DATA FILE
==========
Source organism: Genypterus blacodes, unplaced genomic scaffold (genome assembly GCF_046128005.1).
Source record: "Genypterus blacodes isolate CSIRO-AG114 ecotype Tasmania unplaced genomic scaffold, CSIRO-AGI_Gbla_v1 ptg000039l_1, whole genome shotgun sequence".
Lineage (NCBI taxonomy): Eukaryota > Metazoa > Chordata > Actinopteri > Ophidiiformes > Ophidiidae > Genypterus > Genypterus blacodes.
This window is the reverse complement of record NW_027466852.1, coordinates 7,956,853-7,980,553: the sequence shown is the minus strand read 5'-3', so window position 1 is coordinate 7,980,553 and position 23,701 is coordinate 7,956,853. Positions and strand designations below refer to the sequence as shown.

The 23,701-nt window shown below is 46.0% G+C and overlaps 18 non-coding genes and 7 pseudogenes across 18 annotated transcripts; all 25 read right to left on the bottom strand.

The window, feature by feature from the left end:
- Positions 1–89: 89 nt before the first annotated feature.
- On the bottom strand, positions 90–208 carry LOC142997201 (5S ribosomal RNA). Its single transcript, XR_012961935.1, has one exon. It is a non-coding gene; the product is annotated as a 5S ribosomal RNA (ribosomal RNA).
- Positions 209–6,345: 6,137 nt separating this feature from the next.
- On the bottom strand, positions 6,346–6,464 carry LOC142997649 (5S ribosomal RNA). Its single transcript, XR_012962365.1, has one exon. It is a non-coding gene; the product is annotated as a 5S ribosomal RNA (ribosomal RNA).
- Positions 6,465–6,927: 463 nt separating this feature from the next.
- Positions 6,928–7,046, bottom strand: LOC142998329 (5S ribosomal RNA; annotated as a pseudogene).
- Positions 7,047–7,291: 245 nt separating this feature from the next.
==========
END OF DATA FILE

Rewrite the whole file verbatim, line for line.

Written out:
Source organism: Genypterus blacodes, unplaced genomic scaffold (genome assembly GCF_046128005.1).
Source record: "Genypterus blacodes isolate CSIRO-AG114 ecotype Tasmania unplaced genomic scaffold, CSIRO-AGI_Gbla_v1 ptg000039l_1, whole genome shotgun sequence".
Lineage (NCBI taxonomy): Eukaryota > Metazoa > Chordata > Actinopteri > Ophidiiformes > Ophidiidae > Genypterus > Genypterus blacodes.
This window is the reverse complement of record NW_027466852.1, coordinates 7,956,853-7,980,553: the sequence shown is the minus strand read 5'-3', so window position 1 is coordinate 7,980,553 and position 23,701 is coordinate 7,956,853. Positions and strand designations below refer to the sequence as shown.

The 23,701-nt window shown below is 46.0% G+C and overlaps 18 non-coding genes and 7 pseudogenes across 18 annotated transcripts; all 25 read right to left on the bottom strand.

The window, feature by feature from the left end:
- Positions 1–89: 89 nt before the first annotated feature.
- On the bottom strand, positions 90–208 carry LOC142997201 (5S ribosomal RNA). Its single transcript, XR_012961935.1, has one exon. It is a non-coding gene; the product is annotated as a 5S ribosomal RNA (ribosomal RNA).
- Positions 209–6,345: 6,137 nt separating this feature from the next.
- On the bottom strand, positions 6,346–6,464 carry LOC142997649 (5S ribosomal RNA). Its single transcript, XR_012962365.1, has one exon. It is a non-coding gene; the product is annotated as a 5S ribosomal RNA (ribosomal RNA).
- Positions 6,465–6,927: 463 nt separating this feature from the next.
- Positions 6,928–7,046, bottom strand: LOC142998329 (5S ribosomal RNA; annotated as a pseudogene).
- Positions 7,047–7,291: 245 nt separating this feature from the next.